Psychodynamic group treatment of posttraumatic stress disorder in Vietnam veterans.
ABSTRACT Exposure to combat frequently imparts a sense of aloneness, guilt, and helplessness. These and other intrapsychic and interpersonal issues need to be addressed in treating Vietnam veterans suffering from posttraumatic stress disorder (PTSD). Group therapy is proposed as a core treatment modality for dealing with these problems. A model is proposed in which patients are treated for 1 year or more in weekly groups that meet for 16-week sequential segments. Clinical guidelines are made explicit to new members by the co-therapists. Discussion topics deal not only with traumatic experiences related to combat, but also with important pre- and postwar issues that are relevant to the symptoms of PTSD. Timely integration and working through of these issues in the group is critical.
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ABSTRACT: This article, based on research conducted with Lakota human service providers, concludes that the Lakota (Teton Sioux) suffer from impaired grief of an enduring and pervasive quality. Impaired grief results from massive cumulative trauma associated with such cataclysmic events as the assassination of Sitting Bull, the Wounded Knee Massacre, and the forced removal of Lakota children to boarding schools.The research studied a culturally syntonic four‐day psychoeducational intervention designed to initiate a grief resolution process for a group of 45 Lakota human service providers. The methodology included assessment at three intervals: (a)apre‐ and post‐test, utilizing a Lakota Grief Experience Questionnaire andthe semantic differential, (b) a self report evaluation instrument at the end of the intervention, and (c) a six‐week follow‐up questionnaire.The results confirmed the hypotheses that: (a) education about historical trauma would lead to increased awareness of the impact and associated grief related affects of the traumatic Lakota history, (b) sharing these affects with other Lakota in a traditional context would provide cathartic relief, and (c) grief resolution would be initiated, including a reduction in grief affects, more positive identity, and a commitment to individual and community healing.Smith College Studies in Social Work 06/1998; 68(3):287-305. DOI:10.1080/00377319809517532 · 0.36 Impact Factor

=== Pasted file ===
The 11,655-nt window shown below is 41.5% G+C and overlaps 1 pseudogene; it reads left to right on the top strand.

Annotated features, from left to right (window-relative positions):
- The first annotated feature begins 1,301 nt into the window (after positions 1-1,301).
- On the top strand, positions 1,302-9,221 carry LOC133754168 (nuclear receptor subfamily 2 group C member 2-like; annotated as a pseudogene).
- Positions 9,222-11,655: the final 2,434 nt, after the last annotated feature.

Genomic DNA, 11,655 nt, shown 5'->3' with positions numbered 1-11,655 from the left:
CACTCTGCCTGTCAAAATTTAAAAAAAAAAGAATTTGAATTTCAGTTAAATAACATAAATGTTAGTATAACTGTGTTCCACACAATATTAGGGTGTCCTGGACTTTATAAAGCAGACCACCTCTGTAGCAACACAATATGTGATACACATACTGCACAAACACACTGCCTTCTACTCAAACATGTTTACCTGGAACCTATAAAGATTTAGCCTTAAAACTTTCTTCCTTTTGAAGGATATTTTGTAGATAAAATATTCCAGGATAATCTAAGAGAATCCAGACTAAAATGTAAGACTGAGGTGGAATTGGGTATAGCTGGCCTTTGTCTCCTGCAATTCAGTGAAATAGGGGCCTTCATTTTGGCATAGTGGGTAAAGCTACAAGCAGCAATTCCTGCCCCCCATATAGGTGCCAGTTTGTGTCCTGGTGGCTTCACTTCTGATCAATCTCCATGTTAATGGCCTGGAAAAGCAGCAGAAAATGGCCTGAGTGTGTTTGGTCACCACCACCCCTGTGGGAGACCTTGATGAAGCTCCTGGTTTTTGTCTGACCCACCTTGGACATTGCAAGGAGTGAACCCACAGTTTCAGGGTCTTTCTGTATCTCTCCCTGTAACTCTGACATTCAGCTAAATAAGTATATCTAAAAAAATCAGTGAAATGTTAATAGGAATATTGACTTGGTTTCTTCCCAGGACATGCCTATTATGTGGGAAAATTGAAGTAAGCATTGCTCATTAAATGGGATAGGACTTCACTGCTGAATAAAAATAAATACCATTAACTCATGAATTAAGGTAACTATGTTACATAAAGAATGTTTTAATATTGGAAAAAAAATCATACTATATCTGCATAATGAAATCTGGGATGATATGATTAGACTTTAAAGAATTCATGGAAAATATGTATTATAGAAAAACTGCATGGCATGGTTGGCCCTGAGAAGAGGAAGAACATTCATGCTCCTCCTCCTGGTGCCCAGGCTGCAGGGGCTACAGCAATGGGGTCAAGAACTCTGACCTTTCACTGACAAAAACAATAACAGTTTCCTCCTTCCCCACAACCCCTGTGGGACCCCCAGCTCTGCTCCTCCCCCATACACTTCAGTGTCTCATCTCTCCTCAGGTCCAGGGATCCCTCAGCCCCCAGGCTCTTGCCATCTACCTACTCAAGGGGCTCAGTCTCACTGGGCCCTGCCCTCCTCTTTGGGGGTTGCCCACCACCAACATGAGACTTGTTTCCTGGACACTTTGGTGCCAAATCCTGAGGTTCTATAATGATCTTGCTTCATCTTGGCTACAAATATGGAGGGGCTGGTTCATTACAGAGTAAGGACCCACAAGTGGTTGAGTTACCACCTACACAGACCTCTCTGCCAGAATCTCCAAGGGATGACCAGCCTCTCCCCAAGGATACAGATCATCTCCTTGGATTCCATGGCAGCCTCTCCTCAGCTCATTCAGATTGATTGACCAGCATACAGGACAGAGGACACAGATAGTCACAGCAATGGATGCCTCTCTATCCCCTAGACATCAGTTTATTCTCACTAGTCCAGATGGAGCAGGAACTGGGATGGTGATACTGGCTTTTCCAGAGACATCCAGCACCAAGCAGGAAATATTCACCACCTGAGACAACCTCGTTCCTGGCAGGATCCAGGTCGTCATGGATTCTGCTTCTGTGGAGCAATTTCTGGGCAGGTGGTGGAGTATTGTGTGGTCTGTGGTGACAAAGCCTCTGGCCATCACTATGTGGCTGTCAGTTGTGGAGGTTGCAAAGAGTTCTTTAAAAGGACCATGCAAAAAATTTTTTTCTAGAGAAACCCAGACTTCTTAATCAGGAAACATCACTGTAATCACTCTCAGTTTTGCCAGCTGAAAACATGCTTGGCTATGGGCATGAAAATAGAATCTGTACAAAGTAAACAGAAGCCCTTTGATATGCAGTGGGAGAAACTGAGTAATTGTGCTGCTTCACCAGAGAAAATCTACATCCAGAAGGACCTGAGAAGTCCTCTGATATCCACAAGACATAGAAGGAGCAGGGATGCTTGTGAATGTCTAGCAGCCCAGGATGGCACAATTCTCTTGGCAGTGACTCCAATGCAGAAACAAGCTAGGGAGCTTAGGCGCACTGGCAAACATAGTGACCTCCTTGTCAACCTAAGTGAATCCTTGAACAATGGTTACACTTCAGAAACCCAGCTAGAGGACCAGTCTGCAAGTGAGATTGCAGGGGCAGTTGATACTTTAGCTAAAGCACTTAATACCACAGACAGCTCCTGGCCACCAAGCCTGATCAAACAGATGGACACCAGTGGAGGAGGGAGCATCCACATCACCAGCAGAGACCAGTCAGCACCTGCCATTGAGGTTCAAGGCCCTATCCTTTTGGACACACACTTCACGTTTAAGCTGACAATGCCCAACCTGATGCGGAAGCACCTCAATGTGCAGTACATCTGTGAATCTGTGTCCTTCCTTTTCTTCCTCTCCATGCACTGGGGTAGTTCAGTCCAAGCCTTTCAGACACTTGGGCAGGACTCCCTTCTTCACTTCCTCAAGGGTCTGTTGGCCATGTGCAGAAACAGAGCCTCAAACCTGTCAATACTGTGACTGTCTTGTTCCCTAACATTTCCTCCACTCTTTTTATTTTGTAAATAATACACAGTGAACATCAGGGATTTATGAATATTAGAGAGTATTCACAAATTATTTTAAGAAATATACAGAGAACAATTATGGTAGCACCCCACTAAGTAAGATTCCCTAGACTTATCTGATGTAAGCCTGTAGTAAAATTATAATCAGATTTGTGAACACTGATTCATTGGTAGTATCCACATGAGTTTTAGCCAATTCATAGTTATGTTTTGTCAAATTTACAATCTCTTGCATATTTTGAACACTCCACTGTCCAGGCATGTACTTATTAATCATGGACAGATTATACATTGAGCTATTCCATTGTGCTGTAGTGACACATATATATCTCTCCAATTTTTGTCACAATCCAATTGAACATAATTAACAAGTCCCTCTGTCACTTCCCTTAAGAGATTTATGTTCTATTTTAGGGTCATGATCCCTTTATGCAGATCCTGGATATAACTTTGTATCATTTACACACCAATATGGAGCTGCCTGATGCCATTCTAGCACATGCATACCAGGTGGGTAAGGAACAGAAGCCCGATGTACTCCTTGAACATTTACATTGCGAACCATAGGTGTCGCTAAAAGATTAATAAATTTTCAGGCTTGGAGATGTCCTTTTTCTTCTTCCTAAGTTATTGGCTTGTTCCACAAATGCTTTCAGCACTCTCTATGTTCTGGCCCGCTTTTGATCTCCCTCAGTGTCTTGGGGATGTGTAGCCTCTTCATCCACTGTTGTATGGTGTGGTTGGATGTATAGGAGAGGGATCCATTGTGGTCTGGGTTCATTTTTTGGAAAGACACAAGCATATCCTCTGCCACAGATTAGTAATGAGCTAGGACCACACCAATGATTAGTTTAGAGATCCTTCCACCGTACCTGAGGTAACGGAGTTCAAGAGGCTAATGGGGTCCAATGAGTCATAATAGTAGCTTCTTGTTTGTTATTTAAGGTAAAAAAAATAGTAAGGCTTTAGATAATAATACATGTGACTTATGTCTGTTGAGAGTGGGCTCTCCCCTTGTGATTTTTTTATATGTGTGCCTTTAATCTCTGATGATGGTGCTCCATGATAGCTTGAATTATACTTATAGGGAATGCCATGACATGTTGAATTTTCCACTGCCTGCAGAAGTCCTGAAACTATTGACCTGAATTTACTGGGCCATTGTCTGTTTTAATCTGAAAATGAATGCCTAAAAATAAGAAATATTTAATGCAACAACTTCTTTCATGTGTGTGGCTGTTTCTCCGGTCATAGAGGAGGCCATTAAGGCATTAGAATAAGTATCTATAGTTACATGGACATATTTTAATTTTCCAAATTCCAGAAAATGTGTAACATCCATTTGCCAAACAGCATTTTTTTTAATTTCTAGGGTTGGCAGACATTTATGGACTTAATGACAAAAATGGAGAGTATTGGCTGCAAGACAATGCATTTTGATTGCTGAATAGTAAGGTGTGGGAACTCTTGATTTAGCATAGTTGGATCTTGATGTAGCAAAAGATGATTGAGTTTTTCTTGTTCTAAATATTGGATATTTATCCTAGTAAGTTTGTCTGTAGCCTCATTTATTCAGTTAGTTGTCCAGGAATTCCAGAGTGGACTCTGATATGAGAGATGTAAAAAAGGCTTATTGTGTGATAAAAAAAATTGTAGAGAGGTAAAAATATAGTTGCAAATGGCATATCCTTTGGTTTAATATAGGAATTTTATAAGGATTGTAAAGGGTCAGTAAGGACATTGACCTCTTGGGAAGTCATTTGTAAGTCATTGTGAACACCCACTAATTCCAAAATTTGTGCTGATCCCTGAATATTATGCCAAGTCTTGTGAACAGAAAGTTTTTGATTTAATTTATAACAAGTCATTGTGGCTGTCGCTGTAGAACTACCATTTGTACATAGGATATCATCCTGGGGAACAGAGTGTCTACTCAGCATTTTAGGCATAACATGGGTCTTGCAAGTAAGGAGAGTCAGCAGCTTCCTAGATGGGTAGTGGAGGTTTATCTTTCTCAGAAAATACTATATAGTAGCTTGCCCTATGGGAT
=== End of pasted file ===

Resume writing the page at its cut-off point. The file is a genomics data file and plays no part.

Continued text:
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ABSTRACT: In this study, treatment results of three different trauma-focus group day-treatment programs for asylum seekers and refugees with post-traumatic stress disorder (PTSD), were compared with a supportive outpatient psychotherapy group, and a waiting list control group. The group programs differed in the number of nonverbal therapy sessions combined with group psychotherapy and in the number of treatment days per week that the programs were executed. The results suggest that trauma-focus day-treatment groups lead to a significant decrease of psychopathology compared with the outpatient supportive group psychotherapy and the control group. Within the day-treatment programs, the more nonverbal treatment sessions are applied in a week time, the better the results. Equal treatment effects were obtained with the same number of sessions per week applied over 2 and over 3 days. (PsycINFO Database Record (c) 2014 APA, all rights reserved)Traumatology 12/2010; 16(4):117-127. DOI:10.1177/1534765610388298
Canadian journal of psychiatry. Revue canadienne de psychiatrie 01/1999; 44(Suppl#1):4S-17S. · 2.41 Impact Factor